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If you suffer from the painful effects of rheumatoid arthritis (RA), you may want to consider taking up yoga as a gentle form of exercise. Though it is common for pain to keep people with arthritis from being physically active, studies have shown that those who practice yoga have measurably less pain from rheumatoid arthritis and other chronic pain conditions such as fibromyalgia, in addition to reporting a better overall quality of life.

A study conducted in the United Arab Emirates recruited 47 patients from a rheumatoid arthritis center, 26 of which were assigned to the yoga group, with the other 21 people as the control group. Yoga sessions lasted for one hour twice a week and participants were also given exercises to do at home. After 12 sessions, both groups were analyzed, and the patients in the yoga group were found to have significant improvements in all the rheumatoid arthritis parameters, including a reduction in fatigue and the amount of pain medication needed.

Scott Zashin, MD, clinical assistant professor of internal medicine in rheumatology at the University of Texas Southwestern Medical School in Dallas says, “Some patients may have trouble doing all the things in yoga, but anything that keeps range of motion in the joints will help keep the joints flexible.”

A modified yoga program that was developed to take into account the reduced flexibility and other limitations of those with RA was used in another study on 30 sedentary adults suffering from RA. The participants reported a significant reduction in swelling and joint pain. Part of this effect may be due to a reduction in the inflammation that is one of the key factors in RA pain. Another study conducted on 50 healthy women showed that those who were experienced yoga practitioners had measurably less inflammation in response to stress than those who were new to yoga. Another small study of 16 women found that they reported improvements in balance and had a reduction in pain and depression after taking a yoga class three times a week for 10 weeks.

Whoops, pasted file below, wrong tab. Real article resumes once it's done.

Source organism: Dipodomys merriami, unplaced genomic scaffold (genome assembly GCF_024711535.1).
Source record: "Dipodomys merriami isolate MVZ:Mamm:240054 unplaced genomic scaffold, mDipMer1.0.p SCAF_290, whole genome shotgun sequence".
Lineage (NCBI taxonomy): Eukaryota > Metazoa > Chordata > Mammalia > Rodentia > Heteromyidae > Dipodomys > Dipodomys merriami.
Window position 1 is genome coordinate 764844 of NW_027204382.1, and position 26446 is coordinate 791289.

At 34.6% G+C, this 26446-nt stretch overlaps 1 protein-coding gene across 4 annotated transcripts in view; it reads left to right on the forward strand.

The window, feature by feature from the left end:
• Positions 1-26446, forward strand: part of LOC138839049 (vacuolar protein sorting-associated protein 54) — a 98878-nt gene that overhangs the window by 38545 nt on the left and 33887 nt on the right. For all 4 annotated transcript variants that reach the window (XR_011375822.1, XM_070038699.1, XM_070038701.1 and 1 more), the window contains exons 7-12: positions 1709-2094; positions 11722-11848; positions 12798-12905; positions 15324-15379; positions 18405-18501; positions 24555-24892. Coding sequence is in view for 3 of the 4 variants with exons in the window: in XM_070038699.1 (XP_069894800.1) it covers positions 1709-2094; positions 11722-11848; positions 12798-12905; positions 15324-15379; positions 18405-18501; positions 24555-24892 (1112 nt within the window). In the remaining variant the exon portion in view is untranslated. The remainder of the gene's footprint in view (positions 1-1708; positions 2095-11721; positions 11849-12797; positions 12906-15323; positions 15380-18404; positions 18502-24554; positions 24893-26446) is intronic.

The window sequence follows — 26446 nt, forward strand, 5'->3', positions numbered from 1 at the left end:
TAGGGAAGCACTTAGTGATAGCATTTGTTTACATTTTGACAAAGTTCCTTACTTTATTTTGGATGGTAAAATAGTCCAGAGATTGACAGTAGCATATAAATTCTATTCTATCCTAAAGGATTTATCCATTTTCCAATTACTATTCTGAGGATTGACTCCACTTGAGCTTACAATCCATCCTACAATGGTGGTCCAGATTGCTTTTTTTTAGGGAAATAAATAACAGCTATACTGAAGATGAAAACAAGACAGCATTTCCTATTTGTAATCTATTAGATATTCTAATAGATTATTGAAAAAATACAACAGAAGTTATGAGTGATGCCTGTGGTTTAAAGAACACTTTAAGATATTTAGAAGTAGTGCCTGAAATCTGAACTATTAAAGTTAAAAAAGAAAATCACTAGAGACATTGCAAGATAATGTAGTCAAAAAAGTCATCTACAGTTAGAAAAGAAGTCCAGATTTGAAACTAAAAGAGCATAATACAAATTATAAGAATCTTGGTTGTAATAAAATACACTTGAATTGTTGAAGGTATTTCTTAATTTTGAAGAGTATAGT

There are now many different types of yoga classes offered, many of which are specifically geared to those with physical limitations. Check with your health care professional before undertaking any class and speak with the instructor beforehand so he or she is aware of any limitations you may have. Yoga is generally a gentle form of exercise, but if you begin to feel any unusual amount of pain during any of the exercises, stop immediately. The instructor may be able to suggest a modified form of the posture that is still useful, but less painful.

The benefits of yoga are many – even for healthy people – enhancing balance, flexibility and building strength, in addition to helping maintain a sense of peace and improved response in stressful situations. For those with RA, it is definitely worth giving it a try.

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